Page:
Cocaine Politics: Drugs, Armies, and the CIA in Central America

by Peter Dale Scott (Author), Jonathan Marshall (Author)

Editorial Reviews

From Publishers Weekly
This important, explosive report forcefully argues that the "war on drugs" is
largely a sham, as the U.S. government is one of the world's largest drug
pushers. The authors unearth close links between the CIA and Latin American drug
networks which provide U.S. covert operations with financing, political leverage
and intelligence. CIA-protected Panamian ruler Manuel Noriega supplied drugs,
pilots and banking services to Honduran and Costa Rican cocaine smugglers who
were partners in Reagan's support program for Nicaragua's Contras. Together,
Honduran and Costa Rican traffickers supplied one-third of the cocaine smuggled
into the U.S. in the 1980s, according to the authors. The Bush administration
showers hundreds of millions of dollars on Latin American military elites in
Guatemala, Colombia, etc. to enlist them in the "war on drugs." In so doing,
charge the authors, the U.S. risks empowering the very forces that protect
drug-pushing crime syndicates. The U.S. also gave covert aid to Afghan
guerrillas who smuggled drugs in concert with Pakistan's military--an operation
that produced half of the heroin consumed in the U.S. during the 1980s. Scott, a
professor at UC-Berkeley, and San Francisco Chronicle economics editor Marshall
call for immediate political action to end Washington's complicity. Their
heavily documented book deserves a wide audience.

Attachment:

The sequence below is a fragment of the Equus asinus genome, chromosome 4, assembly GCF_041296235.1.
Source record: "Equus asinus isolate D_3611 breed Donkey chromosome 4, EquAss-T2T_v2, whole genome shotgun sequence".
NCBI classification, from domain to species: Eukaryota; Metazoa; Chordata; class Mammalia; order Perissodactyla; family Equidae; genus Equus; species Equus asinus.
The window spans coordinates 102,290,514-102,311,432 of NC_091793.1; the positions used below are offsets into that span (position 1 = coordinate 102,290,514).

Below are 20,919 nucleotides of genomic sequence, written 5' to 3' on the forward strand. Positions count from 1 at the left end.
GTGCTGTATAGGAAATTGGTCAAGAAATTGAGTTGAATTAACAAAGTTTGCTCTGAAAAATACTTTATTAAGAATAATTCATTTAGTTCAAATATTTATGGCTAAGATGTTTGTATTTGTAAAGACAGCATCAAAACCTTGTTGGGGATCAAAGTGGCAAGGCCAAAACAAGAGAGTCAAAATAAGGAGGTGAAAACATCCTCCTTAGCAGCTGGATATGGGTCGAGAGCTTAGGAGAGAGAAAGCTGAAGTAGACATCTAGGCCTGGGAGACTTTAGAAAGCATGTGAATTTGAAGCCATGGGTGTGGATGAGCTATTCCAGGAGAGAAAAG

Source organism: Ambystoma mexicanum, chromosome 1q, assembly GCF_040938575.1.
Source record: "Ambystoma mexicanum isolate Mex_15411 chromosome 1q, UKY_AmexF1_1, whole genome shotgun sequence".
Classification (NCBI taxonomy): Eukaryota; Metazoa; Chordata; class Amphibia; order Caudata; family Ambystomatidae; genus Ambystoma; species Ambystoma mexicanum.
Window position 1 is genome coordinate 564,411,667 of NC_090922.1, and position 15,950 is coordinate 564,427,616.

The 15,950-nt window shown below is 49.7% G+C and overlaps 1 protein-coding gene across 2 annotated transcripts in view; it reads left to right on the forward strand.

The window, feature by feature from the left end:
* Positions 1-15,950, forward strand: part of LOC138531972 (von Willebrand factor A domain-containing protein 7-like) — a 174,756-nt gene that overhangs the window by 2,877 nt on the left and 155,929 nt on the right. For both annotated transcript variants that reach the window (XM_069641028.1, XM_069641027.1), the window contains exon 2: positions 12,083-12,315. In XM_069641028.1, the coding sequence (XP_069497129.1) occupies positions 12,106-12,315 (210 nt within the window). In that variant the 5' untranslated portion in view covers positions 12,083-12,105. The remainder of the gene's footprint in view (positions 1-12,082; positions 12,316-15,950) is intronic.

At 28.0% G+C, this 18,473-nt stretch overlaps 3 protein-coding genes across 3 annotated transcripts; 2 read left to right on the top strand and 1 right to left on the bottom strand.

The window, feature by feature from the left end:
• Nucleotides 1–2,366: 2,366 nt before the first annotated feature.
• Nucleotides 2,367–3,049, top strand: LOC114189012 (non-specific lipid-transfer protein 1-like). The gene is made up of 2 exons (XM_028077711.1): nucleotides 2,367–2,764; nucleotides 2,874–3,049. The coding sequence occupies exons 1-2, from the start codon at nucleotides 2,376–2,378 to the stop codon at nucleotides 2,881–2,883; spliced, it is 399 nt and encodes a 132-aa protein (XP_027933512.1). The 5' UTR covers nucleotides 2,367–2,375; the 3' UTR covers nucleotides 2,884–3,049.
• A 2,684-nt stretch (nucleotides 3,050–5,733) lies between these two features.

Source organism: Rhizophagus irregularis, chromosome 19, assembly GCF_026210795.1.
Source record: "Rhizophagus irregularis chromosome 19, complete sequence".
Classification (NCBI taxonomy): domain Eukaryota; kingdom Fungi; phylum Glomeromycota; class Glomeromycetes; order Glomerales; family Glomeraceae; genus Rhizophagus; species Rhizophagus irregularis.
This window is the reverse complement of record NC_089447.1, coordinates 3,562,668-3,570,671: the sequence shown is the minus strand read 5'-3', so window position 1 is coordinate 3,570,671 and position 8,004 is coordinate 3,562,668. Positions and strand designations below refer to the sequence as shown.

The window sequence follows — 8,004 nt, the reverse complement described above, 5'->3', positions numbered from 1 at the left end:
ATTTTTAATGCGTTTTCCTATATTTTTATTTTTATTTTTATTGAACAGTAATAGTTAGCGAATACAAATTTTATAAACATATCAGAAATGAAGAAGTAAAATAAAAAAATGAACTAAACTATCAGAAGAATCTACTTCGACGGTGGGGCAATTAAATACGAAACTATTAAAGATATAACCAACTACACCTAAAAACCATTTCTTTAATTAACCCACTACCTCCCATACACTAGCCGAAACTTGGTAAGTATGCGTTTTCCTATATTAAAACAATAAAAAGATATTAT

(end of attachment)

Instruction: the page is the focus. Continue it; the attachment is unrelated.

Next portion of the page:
From Library Journal
Coauthor Marshall's recent Drug Wars ( LJ 2/15/91) shows how Washington
overlooks or supports drug trafficking as part of its efforts to thwart Third
World communism around the world. This new book explores in detail the tangled
connection between the Nicaraguan Contras, U.S. support for them, and drugs.
Marshall and Scott argue that the United States might actually have furthered
the flow of cocaine from Central America to the States by colluding with
anti-Sandinista forces. Government intimidation of witnesses, a complacent
Congress, and timid media have served to keep this a quiet story. Extensive
interviews, government records, and secondary sources (enough, in fact, to
produce over 60 pages of cited sources), are used to document in great detail
how the war on communism took precedence over the war on drugs. An
authoritiative account of a crucial but underpublicized issue.

Product Details

Paperback: 279 pages
Publisher: University of California Press (April 10, 1998)
Language: English
ISBN-10: 0520214498



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